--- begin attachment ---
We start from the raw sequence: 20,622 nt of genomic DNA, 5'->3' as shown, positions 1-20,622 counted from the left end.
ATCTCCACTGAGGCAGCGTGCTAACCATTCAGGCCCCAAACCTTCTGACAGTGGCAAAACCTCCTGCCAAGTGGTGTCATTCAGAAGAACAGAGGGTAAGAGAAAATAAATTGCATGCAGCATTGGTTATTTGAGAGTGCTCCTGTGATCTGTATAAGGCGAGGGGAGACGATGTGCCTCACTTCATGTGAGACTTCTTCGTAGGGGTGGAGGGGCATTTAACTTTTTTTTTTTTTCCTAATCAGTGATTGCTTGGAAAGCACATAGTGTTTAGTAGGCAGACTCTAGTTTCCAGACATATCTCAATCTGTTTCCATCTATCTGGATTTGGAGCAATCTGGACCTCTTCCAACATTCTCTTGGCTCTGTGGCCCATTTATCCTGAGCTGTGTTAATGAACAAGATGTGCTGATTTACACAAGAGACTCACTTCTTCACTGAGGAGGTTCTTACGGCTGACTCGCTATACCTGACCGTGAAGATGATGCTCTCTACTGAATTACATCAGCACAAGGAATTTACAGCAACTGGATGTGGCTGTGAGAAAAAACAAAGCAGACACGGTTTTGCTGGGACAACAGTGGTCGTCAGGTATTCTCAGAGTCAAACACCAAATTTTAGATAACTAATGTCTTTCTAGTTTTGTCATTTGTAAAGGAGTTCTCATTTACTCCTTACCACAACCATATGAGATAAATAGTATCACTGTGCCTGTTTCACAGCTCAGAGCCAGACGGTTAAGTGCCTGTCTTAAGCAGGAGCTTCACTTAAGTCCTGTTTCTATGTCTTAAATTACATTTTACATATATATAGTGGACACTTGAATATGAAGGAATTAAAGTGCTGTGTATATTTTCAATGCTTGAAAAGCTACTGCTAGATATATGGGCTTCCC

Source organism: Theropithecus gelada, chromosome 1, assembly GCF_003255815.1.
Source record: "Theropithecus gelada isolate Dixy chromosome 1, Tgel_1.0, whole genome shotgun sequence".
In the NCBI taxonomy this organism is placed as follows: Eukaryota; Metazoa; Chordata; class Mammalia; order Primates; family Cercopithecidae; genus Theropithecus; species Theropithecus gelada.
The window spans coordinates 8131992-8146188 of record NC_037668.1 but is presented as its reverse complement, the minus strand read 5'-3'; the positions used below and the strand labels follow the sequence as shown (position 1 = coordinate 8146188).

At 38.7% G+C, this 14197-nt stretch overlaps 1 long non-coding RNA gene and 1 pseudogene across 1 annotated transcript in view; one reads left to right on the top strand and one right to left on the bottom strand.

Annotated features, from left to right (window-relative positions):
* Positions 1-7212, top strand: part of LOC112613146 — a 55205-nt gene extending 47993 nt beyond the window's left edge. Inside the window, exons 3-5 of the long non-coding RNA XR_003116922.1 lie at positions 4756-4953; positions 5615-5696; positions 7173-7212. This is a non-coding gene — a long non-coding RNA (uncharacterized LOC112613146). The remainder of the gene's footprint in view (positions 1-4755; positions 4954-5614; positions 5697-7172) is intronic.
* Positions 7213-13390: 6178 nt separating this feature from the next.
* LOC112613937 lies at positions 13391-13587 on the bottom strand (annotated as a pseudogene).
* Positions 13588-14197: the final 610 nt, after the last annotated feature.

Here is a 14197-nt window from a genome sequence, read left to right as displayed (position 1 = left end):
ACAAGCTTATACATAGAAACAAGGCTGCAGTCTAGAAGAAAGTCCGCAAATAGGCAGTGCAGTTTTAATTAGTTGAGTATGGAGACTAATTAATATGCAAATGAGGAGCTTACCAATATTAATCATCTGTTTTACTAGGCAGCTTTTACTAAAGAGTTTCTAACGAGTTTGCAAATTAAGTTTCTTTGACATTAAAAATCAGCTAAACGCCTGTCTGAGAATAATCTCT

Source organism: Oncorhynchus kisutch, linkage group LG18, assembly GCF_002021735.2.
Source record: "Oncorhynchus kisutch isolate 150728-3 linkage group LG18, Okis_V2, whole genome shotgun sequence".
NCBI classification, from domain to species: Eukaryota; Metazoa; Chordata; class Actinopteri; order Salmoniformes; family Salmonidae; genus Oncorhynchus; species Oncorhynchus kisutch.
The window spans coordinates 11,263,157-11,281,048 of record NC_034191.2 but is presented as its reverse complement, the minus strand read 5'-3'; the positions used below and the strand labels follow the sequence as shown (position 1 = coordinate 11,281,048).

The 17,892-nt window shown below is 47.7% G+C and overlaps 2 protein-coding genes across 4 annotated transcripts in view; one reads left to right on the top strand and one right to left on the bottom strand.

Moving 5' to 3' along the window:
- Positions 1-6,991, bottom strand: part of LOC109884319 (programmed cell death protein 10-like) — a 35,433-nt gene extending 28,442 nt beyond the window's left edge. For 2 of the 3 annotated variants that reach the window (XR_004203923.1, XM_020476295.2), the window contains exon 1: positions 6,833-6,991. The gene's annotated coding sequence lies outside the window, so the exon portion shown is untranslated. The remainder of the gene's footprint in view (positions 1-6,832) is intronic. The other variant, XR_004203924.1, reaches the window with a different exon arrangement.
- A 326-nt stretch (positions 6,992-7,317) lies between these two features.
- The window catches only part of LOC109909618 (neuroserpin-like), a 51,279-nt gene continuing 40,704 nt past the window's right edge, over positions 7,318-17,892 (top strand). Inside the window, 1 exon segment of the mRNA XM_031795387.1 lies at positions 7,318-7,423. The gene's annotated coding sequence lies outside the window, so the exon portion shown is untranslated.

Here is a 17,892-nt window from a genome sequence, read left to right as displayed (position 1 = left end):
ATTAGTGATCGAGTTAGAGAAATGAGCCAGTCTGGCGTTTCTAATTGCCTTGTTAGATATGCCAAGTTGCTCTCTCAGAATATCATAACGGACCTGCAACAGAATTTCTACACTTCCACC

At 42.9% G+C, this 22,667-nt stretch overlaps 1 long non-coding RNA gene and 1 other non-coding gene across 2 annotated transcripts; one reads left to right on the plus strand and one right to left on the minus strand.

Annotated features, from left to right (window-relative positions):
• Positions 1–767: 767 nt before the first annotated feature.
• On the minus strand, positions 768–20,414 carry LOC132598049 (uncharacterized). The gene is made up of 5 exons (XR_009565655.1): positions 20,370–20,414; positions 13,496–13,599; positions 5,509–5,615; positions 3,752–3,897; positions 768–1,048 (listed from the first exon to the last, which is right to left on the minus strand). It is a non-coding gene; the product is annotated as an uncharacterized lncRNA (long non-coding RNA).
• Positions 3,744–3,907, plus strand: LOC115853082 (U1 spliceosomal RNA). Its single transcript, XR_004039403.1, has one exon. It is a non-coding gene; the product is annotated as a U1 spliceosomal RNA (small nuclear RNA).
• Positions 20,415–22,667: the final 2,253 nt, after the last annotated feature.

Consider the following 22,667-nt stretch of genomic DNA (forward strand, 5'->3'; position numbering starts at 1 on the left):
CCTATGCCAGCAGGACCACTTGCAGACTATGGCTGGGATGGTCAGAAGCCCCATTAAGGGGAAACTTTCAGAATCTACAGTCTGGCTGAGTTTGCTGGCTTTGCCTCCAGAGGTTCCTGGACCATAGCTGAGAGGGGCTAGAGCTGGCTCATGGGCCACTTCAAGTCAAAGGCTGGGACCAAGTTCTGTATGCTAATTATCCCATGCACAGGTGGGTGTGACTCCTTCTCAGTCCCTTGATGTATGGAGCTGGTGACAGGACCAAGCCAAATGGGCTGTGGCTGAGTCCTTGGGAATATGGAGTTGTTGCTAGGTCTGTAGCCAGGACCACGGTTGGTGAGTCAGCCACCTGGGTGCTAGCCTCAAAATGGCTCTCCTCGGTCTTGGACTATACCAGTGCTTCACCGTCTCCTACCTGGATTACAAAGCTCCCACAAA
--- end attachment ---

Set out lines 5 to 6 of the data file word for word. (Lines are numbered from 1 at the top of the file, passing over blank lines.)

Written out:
In the NCBI taxonomy this organism is placed as follows: Eukaryota; Metazoa; Chordata; class Mammalia; order Primates; family Cercopithecidae; genus Theropithecus; species Theropithecus gelada.
The window spans coordinates 8131992-8146188 of record NC_037668.1 but is presented as its reverse complement, the minus strand read 5'-3'; the positions used below and the strand labels follow the sequence as shown (position 1 = coordinate 8146188).